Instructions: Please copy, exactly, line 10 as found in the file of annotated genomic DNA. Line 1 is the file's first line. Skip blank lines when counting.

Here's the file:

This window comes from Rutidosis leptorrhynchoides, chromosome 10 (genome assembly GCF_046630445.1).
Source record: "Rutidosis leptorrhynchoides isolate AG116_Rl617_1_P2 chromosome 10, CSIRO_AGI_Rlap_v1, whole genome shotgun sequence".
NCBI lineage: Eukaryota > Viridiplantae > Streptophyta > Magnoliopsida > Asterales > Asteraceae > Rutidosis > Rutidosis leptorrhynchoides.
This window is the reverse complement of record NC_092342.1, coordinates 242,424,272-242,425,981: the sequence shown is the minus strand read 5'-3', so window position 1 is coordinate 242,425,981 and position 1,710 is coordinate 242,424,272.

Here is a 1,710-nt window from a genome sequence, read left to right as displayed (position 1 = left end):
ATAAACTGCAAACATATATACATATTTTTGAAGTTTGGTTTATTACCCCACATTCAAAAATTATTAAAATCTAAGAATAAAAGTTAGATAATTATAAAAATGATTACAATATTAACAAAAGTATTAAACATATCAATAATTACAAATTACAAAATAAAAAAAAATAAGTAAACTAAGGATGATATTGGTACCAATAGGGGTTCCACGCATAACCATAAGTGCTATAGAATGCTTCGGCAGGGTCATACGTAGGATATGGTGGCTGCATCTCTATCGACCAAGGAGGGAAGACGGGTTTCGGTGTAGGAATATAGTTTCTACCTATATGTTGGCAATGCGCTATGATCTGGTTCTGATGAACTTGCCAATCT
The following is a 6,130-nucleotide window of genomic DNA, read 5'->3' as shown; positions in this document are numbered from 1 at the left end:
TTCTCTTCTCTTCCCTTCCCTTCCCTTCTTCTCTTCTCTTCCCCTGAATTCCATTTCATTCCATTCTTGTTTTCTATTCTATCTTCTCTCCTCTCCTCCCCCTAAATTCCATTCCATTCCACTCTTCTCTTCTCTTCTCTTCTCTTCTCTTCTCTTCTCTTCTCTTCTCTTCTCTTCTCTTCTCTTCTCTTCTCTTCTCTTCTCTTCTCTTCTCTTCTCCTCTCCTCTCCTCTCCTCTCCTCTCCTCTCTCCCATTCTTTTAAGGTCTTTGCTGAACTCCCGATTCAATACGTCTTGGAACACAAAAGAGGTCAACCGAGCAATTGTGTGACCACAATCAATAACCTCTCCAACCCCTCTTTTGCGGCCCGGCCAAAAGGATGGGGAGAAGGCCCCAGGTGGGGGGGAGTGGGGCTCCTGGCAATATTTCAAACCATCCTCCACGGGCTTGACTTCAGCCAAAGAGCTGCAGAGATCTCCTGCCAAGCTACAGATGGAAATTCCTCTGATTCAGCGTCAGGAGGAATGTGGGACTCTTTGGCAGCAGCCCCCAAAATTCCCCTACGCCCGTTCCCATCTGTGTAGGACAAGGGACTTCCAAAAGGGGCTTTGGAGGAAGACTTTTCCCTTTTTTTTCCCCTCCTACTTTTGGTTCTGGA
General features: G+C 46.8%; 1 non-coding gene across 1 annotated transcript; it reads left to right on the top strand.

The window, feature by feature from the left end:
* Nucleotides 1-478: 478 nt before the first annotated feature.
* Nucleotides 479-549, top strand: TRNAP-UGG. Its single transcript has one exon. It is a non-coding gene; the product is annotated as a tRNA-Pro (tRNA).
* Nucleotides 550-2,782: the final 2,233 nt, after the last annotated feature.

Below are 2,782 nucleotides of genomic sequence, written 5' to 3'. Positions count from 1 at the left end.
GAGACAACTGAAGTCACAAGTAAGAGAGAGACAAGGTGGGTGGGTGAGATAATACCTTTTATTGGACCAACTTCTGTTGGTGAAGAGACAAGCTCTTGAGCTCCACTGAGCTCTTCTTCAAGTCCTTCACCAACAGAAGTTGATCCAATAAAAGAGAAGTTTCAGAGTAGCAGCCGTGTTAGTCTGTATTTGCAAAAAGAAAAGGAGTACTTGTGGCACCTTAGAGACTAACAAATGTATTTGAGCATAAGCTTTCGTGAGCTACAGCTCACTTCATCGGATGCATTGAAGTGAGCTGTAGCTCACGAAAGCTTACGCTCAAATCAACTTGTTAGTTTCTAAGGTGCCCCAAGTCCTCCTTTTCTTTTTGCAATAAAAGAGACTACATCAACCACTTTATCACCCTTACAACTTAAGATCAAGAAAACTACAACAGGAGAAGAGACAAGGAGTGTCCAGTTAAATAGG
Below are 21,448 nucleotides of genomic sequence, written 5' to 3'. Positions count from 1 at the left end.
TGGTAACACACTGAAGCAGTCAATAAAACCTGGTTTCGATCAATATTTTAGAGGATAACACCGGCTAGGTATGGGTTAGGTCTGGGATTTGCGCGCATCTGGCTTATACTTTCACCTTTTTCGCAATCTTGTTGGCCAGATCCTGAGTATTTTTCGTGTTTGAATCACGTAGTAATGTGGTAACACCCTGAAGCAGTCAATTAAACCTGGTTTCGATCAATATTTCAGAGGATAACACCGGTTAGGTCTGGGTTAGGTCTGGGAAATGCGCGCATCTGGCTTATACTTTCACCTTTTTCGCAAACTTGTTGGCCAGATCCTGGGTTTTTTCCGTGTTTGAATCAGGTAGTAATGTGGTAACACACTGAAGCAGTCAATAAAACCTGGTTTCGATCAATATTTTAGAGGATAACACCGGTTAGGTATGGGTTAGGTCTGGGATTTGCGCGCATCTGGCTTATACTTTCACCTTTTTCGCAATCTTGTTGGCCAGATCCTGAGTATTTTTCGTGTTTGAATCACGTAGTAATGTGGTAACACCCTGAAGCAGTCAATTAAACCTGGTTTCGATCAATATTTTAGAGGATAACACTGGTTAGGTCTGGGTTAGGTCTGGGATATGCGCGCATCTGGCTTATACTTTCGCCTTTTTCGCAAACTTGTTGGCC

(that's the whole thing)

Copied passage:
The window, feature by feature from the left end: